"This award is funded under the American Recovery and Reinvestment Act of 2009 (Public Law 111-5)."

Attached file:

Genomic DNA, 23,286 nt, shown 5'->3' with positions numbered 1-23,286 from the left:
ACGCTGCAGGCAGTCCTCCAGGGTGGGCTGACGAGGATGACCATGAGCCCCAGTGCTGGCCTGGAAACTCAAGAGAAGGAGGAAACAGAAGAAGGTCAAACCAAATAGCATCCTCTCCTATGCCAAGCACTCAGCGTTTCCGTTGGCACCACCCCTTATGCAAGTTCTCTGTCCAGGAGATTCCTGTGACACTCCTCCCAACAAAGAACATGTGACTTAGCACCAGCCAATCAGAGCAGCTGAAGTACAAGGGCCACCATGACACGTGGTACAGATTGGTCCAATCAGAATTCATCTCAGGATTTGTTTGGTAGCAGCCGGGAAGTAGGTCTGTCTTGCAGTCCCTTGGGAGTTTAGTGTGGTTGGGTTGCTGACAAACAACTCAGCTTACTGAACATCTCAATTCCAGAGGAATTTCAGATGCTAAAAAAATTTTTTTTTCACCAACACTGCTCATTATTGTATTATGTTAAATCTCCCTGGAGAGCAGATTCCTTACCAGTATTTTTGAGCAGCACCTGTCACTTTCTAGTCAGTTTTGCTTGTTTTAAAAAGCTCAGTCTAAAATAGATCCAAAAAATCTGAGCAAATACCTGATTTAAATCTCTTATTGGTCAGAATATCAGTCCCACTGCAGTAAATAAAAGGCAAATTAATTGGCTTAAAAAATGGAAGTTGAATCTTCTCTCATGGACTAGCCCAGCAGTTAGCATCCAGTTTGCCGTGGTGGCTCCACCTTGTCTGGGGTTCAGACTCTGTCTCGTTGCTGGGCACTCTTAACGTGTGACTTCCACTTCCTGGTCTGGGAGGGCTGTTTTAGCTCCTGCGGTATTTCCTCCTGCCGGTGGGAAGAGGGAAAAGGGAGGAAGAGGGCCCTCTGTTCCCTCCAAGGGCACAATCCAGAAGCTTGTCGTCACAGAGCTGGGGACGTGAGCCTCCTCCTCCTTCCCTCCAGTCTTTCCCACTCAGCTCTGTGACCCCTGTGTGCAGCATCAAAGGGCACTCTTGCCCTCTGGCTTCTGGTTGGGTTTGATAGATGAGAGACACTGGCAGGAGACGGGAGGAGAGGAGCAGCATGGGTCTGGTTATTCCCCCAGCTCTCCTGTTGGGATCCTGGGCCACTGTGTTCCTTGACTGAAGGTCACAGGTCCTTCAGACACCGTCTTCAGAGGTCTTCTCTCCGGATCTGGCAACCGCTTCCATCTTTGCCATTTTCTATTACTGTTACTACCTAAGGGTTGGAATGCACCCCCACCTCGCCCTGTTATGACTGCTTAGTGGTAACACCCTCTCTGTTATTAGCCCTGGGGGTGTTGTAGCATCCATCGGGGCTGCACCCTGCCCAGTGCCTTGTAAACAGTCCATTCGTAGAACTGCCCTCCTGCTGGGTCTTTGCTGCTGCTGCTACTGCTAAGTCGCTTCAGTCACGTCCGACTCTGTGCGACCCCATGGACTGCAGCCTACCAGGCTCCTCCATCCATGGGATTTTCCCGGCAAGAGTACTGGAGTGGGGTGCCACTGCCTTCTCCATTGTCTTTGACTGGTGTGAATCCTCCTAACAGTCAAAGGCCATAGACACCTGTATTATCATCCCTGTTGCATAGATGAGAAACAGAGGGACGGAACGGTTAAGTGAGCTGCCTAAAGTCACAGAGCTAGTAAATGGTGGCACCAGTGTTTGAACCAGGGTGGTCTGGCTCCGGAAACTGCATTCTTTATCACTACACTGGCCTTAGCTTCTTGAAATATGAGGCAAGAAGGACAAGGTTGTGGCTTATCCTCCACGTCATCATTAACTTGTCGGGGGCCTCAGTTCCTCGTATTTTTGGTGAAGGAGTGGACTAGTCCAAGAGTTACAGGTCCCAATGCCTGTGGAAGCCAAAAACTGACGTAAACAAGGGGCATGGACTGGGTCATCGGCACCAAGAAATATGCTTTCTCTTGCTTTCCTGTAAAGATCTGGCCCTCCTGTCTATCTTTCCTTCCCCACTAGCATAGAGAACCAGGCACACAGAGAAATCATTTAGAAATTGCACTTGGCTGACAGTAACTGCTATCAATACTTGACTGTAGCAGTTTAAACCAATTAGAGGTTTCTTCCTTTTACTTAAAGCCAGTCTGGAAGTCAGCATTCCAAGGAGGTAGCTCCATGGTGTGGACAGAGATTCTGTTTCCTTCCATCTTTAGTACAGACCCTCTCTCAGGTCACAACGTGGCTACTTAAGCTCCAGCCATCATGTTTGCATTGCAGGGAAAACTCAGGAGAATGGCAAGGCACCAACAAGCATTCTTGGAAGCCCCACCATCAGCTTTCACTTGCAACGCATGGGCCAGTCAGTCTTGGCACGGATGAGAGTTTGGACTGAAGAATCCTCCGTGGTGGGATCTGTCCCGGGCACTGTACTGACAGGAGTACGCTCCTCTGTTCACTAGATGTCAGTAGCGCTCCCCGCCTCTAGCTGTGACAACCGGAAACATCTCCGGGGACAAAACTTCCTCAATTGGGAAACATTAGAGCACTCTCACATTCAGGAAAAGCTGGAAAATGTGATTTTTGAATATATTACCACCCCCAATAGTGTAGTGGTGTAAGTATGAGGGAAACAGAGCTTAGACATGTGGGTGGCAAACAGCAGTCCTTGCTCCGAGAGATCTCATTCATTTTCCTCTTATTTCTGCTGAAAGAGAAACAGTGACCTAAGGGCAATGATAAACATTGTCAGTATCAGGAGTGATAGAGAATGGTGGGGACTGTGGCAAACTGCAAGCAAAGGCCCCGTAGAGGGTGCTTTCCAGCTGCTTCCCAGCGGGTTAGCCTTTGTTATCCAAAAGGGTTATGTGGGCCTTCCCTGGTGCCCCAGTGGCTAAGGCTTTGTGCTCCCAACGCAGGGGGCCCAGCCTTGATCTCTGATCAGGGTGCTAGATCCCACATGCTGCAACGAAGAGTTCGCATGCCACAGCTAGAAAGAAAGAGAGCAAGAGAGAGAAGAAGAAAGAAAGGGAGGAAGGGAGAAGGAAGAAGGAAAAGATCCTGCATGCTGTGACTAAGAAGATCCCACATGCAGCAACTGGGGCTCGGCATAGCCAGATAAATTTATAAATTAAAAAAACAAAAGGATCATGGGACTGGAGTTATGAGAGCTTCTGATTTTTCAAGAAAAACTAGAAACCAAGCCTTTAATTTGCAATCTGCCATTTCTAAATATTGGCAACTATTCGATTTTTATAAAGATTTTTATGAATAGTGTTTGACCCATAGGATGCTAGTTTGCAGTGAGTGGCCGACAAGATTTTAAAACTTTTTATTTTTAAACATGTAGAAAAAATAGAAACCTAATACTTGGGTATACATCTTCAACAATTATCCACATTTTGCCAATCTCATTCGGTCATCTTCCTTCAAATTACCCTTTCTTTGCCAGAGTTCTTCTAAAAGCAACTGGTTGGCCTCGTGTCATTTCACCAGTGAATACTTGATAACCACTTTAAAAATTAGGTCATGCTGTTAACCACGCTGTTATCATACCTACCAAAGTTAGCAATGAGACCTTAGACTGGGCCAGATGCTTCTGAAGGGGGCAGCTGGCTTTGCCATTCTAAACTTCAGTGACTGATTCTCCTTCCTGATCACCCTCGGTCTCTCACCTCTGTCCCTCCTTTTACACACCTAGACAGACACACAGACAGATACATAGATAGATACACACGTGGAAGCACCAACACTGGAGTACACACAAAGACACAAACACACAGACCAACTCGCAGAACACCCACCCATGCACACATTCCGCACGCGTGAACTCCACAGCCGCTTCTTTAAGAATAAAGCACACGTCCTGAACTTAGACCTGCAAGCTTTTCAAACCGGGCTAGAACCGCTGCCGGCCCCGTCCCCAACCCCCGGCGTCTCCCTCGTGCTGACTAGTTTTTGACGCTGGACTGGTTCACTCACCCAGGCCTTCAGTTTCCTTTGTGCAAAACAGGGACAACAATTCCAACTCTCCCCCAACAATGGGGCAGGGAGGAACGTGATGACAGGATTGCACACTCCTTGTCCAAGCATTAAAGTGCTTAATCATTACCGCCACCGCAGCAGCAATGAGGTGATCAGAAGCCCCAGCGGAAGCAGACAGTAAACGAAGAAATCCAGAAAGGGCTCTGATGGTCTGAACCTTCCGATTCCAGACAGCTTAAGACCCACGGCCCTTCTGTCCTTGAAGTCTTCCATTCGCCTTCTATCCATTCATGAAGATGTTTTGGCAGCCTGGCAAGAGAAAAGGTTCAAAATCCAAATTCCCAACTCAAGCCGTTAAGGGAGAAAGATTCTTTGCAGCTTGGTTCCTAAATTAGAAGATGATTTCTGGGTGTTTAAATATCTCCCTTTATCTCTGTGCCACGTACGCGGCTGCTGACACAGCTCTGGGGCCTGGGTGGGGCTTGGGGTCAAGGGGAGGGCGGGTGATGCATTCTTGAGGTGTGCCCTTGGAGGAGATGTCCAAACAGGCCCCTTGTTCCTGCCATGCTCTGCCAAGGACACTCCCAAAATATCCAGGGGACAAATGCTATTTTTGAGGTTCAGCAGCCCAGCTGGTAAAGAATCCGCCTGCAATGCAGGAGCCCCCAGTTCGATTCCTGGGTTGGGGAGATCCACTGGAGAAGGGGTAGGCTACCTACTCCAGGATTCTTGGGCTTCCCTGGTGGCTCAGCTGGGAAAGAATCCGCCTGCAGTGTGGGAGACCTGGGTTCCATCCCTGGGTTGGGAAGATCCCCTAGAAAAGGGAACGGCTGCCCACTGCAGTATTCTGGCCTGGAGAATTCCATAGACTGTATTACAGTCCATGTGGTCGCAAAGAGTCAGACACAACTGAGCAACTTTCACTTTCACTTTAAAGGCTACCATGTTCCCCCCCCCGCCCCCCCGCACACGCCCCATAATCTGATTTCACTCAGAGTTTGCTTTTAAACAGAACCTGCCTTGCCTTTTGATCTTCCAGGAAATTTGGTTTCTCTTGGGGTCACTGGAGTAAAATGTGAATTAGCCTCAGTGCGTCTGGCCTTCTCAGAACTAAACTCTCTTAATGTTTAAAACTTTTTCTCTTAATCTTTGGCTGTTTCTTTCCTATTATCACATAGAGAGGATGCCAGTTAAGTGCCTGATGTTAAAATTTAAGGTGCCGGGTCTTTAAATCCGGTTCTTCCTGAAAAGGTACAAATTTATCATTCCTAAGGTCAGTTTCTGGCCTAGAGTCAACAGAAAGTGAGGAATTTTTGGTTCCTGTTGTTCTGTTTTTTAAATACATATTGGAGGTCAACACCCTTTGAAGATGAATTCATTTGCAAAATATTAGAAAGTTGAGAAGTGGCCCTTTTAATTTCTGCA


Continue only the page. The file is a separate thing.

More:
The goal of this project is to understand how molecules in the brain help maintain stable function during periods of change such as development and high neuronal activity associated with learning. Alterations in neuronal structure are critical for the function of neuronal networks and are greatly influenced by secreted factors such as neurotrophins. One neurotrophin, brain-derived neurotrophic factor (BDNF), enhances neuronal structure and function particularly in the hippocampus, an area of the brain involved in learning and memory. The aim of the project is to understand how these stimulatory effects of BDNF are counter-balanced to maintain homeostasis. They propose that molecules induced by BDNF such as OrphaninFQ/Nociceptin (OFQ) contribute to balancing the neurotrophin's actions. First, using molecular manipulations to reduce levels of BDNF and OFQ signaling, the PIs will examine whether OFQ and BDNF act in a feedback loop to regulate neuronal structure. These experiments will be performed both in hippocampal neurons in a culture dish and in slices which more closely mimic the brain's architecture. Second, they will explore the signaling cascades downstream of OFQ to understand the mechanism by which OFQ interacts with BDNF and affects neuronal structure. It is expected that cells lacking OFQ signaling will respond more dramatically to BDNF and visa versa suggesting that the two molecules act in a feedback loop to regulate each other's function. The results from these studies will have specific implications for mechanisms underlying homeostasis in the central nervous system so that nothing goes awry during development or learning and broader implications for the understanding of how endogenous secreted molecules regulate cellular function. The proposed studies are designed such that graduate and undergraduate students at UMDNJ-RWJ Medical School will learn state-of-the-art techniques. The principal investigator has a strong history of training female students from minority populations and mentoring young women pursuing careers in science, and represents a role model for these women who are interested in a career in research.